A Netflix docudrama, The Social Dilemma, has taken the world by storm. Many are suddenly taking note of how the rise of social media has damaged society with members of Gen Z hit by low-esteem, political polarization sharpening, and misinformation spreading.
For those who haven’t watched, The Social Dilemma talks about how social media is being used to exploit ‘users’ and how data mining and surveillance capitalism are being used for getting people addicted to platforms. The docudrama makes a case for humane technology that helps to avoid social media features and profit incentives that contribute to internet addiction, political extremism, and misinformation.
There are also those who say the excitement around the series is nothing but hoopla and ask what part of ‘this reality’ wasn’t known already? This view suggests that users have made peace with what they have at hand. Yuval Noah Harari, one of the finest minds of our times, has often said AI and more tech shouldn’t make us believe that we have to choose between privacy and technology. We should demand and get both at the same time.
Most social media giants stand accused of driving people to addiction. Facebook stands accused of striking arrangements with Amazon, Yahoo, and Huawei to get people’s contact lists, which is then used to run its own ‘People You May Know’ facility.
We are all well aware of mining exploitation of natural resources and has long been associated with smuggling or illegal trading of those resources. With time companies have shifted focus to consumer data being mined and trafficked. The data that is being mined is not just an individual’s contact details, but also an individual’s emotional connections – which friend’s photo a person visited, which person’s profile one keeps visiting regularly, which person you unfriended, but still cyberstalk.
In a world where everything about a person can be dug out from the data mine out there, the important question is just how safe are we in putting our data out in the clouds of the world of cloud computing? Since, as consumers, we can’t physically see our data, our data is at risk even after we have deleted it.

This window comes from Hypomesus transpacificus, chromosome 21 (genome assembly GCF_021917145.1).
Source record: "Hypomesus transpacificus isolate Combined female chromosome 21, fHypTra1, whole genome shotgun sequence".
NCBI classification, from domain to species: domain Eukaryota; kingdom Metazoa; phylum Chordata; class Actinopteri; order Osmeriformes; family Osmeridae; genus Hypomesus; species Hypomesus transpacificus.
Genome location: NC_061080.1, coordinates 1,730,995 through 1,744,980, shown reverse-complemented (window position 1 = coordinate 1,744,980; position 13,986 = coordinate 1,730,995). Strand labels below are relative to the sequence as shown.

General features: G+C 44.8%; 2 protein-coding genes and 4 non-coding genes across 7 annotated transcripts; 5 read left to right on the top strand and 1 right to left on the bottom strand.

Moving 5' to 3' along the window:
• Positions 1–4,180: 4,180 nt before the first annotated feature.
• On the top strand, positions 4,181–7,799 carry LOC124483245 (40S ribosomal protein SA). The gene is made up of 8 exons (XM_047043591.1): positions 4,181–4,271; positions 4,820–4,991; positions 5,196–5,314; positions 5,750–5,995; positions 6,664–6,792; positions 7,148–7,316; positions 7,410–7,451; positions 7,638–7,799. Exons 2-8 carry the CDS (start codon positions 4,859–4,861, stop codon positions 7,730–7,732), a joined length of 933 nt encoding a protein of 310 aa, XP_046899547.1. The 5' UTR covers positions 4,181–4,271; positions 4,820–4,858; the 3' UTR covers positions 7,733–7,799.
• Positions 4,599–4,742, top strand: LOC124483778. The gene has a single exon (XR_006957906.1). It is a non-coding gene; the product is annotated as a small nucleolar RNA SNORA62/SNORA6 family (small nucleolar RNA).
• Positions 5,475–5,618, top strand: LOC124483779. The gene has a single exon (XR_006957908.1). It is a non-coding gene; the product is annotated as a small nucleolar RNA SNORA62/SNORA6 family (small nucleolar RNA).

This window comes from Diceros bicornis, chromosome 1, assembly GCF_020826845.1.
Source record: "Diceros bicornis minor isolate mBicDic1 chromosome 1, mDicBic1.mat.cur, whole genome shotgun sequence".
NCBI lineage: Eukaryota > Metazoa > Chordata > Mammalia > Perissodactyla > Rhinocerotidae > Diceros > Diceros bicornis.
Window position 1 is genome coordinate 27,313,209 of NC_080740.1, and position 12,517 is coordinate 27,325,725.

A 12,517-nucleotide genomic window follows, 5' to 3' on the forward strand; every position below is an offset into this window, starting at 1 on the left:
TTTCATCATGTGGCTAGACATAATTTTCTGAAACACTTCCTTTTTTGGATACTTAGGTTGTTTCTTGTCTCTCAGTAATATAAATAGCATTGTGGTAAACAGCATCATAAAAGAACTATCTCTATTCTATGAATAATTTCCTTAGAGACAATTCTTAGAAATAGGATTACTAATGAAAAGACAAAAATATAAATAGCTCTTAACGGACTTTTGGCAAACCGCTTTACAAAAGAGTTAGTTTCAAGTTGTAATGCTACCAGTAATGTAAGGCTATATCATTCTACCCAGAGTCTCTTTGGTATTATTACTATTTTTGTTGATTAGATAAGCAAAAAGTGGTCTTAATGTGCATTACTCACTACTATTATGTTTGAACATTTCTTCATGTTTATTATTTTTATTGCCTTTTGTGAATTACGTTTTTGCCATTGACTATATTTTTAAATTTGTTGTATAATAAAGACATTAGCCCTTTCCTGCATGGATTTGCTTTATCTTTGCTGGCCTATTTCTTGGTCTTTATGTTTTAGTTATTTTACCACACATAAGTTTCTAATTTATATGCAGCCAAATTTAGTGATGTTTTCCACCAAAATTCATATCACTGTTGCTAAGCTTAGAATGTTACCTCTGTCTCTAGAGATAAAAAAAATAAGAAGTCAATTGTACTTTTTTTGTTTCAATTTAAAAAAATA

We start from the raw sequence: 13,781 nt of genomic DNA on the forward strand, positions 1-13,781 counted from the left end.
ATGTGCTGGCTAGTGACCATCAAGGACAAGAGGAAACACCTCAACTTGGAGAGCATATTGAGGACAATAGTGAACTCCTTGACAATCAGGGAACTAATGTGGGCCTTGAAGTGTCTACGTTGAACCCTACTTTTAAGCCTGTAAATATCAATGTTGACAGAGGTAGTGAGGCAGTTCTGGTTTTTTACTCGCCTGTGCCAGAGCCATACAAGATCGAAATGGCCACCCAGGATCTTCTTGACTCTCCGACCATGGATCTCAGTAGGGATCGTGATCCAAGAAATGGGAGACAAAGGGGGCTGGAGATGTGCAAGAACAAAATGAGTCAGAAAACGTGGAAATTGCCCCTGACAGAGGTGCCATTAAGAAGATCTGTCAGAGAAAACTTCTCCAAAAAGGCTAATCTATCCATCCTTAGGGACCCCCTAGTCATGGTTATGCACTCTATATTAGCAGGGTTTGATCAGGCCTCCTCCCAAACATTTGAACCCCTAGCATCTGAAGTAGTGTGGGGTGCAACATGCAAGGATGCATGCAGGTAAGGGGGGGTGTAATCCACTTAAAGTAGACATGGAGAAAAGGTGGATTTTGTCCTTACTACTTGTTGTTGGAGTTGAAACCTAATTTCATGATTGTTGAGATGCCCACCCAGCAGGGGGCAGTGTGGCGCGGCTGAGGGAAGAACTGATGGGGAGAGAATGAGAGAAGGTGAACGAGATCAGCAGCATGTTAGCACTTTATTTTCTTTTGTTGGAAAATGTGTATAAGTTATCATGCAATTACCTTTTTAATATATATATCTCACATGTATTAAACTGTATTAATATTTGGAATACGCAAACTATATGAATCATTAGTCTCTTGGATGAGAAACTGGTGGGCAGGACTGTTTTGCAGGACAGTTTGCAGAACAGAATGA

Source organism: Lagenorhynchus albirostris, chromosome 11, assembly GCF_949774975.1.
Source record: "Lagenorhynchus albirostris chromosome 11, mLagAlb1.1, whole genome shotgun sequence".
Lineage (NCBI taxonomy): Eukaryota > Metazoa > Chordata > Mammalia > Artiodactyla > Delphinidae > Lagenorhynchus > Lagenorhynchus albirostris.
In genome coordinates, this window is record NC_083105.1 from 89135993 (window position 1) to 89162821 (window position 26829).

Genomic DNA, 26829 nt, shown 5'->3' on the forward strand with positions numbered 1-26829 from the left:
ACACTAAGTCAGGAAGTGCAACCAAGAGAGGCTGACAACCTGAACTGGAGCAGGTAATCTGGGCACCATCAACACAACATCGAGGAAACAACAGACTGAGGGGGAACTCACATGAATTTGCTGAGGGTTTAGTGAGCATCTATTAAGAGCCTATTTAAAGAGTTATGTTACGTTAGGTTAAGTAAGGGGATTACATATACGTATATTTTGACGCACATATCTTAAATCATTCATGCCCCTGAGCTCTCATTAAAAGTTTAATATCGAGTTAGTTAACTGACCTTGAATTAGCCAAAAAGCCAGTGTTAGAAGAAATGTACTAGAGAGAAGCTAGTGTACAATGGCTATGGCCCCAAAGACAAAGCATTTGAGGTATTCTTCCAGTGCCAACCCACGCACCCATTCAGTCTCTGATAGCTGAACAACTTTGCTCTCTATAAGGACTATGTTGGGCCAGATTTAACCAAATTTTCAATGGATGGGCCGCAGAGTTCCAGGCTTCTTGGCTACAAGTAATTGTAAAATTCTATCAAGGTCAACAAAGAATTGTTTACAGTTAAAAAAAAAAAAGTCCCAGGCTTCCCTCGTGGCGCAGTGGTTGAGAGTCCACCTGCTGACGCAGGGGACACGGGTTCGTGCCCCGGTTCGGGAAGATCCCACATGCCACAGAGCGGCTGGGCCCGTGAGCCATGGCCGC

The recent digging of data dump in the case of Bollywood stars has woken people to a new reality – deleted data may not really be deleted.
This is a risk at the individual level and also at the industrial level. Industry 4.0 relies heavily on the digitization of processes and we see that a lot of R&D work is put in the realm of cloud computing.
Some geographies mandate on-premise data centers and yet this too is open to hacking or deliberate leaks. Dealing with hackers is a cat and mouse game, but ‘dealing with unmandated and unauthorized data collection and data sharing’ is what we need to be careful and build awareness about.
People guard their jewelry and cash in lockers and safes. They guard it at times with their lives. Yet when it comes to personal data, we demand zero accountability assuming once we are on social media or saving our stuff on the cloud, we have no control over it.
The only thing which is stopping us from having control is our ignorance. Most of us do not know that we can control our data, and for that people need to rise-up and demand stronger data regulations.
In a 2018 US Senate hearing, Facebook CEO Mark Zuckerberg began by saying “I am sorry” for not doing enough to control hate speech, foreign interference in democracy, as well as developers and data privacy. Zuckerberg has so far remained off the hook because legislations have not been able to nail him for the specific breaches of people’s trust and privacy.
It is time for us as citizens everywhere in the world to wake up to this threat. Technology needs to be humane apart from being revolutionary, cutting-edge, and life-altering.
Data mining cannot treat humans as “mines” open for unhindered exploitation. Let there be no dilemma about it.